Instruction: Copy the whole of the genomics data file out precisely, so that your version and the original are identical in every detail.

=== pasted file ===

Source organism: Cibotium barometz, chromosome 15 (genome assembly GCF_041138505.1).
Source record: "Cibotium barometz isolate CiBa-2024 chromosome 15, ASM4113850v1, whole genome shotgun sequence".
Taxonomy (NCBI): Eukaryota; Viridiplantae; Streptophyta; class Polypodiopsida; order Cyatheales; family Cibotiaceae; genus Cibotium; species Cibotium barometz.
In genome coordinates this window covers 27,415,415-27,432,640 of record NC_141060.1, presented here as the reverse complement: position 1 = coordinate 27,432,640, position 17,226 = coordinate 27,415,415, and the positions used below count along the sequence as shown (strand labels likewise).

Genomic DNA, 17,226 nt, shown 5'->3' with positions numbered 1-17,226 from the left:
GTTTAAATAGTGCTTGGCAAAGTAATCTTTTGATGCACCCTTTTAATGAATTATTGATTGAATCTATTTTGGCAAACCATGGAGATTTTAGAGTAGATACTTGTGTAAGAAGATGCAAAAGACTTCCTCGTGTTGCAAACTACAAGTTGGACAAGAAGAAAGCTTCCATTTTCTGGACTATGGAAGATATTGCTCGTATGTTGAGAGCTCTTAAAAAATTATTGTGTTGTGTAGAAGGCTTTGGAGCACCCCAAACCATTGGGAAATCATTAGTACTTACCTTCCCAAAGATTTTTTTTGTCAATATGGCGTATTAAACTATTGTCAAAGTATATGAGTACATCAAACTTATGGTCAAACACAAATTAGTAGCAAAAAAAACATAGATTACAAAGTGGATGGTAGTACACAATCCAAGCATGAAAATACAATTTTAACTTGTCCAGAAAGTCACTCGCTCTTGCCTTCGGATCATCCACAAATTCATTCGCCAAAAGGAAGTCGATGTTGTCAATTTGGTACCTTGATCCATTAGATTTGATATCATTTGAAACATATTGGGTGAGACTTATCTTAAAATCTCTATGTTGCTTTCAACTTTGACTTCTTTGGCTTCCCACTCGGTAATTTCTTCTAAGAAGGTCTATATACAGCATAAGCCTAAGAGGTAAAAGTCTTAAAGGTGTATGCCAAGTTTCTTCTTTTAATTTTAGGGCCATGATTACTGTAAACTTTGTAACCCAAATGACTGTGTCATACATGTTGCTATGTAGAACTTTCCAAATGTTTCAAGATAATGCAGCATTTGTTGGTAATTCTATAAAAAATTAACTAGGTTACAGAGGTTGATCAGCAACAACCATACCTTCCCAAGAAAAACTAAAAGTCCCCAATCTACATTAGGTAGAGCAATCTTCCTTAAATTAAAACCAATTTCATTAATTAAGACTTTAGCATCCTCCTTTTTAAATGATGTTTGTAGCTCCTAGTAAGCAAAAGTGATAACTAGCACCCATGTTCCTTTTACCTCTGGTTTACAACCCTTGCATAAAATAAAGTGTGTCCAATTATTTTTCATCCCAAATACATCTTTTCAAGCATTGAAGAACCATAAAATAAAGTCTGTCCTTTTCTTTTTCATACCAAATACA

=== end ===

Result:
Source organism: Cibotium barometz, chromosome 15 (genome assembly GCF_041138505.1).
Source record: "Cibotium barometz isolate CiBa-2024 chromosome 15, ASM4113850v1, whole genome shotgun sequence".
Taxonomy (NCBI): Eukaryota; Viridiplantae; Streptophyta; class Polypodiopsida; order Cyatheales; family Cibotiaceae; genus Cibotium; species Cibotium barometz.
In genome coordinates this window covers 27,415,415-27,432,640 of record NC_141060.1, presented here as the reverse complement: position 1 = coordinate 27,432,640, position 17,226 = coordinate 27,415,415, and the positions used below count along the sequence as shown (strand labels likewise).

Genomic DNA, 17,226 nt, shown 5'->3' with positions numbered 1-17,226 from the left:
GTTTAAATAGTGCTTGGCAAAGTAATCTTTTGATGCACCCTTTTAATGAATTATTGATTGAATCTATTTTGGCAAACCATGGAGATTTTAGAGTAGATACTTGTGTAAGAAGATGCAAAAGACTTCCTCGTGTTGCAAACTACAAGTTGGACAAGAAGAAAGCTTCCATTTTCTGGACTATGGAAGATATTGCTCGTATGTTGAGAGCTCTTAAAAAATTATTGTGTTGTGTAGAAGGCTTTGGAGCACCCCAAACCATTGGGAAATCATTAGTACTTACCTTCCCAAAGATTTTTTTTGTCAATATGGCGTATTAAACTATTGTCAAAGTATATGAGTACATCAAACTTATGGTCAAACACAAATTAGTAGCAAAAAAAACATAGATTACAAAGTGGATGGTAGTACACAATCCAAGCATGAAAATACAATTTTAACTTGTCCAGAAAGTCACTCGCTCTTGCCTTCGGATCATCCACAAATTCATTCGCCAAAAGGAAGTCGATGTTGTCAATTTGGTACCTTGATCCATTAGATTTGATATCATTTGAAACATATTGGGTGAGACTTATCTTAAAATCTCTATGTTGCTTTCAACTTTGACTTCTTTGGCTTCCCACTCGGTAATTTCTTCTAAGAAGGTCTATATACAGCATAAGCCTAAGAGGTAAAAGTCTTAAAGGTGTATGCCAAGTTTCTTCTTTTAATTTTAGGGCCATGATTACTGTAAACTTTGTAACCCAAATGACTGTGTCATACATGTTGCTATGTAGAACTTTCCAAATGTTTCAAGATAATGCAGCATTTGTTGGTAATTCTATAAAAAATTAACTAGGTTACAGAGGTTGATCAGCAACAACCATACCTTCCCAAGAAAAACTAAAAGTCCCCAATCTACATTAGGTAGAGCAATCTTCCTTAAATTAAAACCAATTTCATTAATTAAGACTTTAGCATCCTCCTTTTTAAATGATGTTTGTAGCTCCTAGTAAGCAAAAGTGATAACTAGCACCCATGTTCCTTTTACCTCTGGTTTACAACCCTTGCATAAAATAAAGTGTGTCCAATTATTTTTCATCCCAAATACATCTTTTCAAGCATTGAAGAACCATAAAATAAAGTCTGTCCTTTTCTTTTTCATACCAAATACA